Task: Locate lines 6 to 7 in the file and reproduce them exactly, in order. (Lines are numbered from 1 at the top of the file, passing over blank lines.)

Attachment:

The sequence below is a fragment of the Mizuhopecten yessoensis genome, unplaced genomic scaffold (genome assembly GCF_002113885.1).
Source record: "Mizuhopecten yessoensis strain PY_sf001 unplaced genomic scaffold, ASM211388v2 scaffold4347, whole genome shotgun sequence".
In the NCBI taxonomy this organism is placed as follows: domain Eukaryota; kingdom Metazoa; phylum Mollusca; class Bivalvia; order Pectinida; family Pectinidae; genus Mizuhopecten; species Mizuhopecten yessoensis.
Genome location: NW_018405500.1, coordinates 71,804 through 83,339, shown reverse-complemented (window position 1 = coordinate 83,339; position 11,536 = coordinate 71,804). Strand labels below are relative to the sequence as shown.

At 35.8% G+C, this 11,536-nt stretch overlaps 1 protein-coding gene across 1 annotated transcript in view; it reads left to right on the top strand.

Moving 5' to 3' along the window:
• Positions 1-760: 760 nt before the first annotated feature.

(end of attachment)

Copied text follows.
Moving 5' to 3' along the window:
• Positions 1-760: 760 nt before the first annotated feature.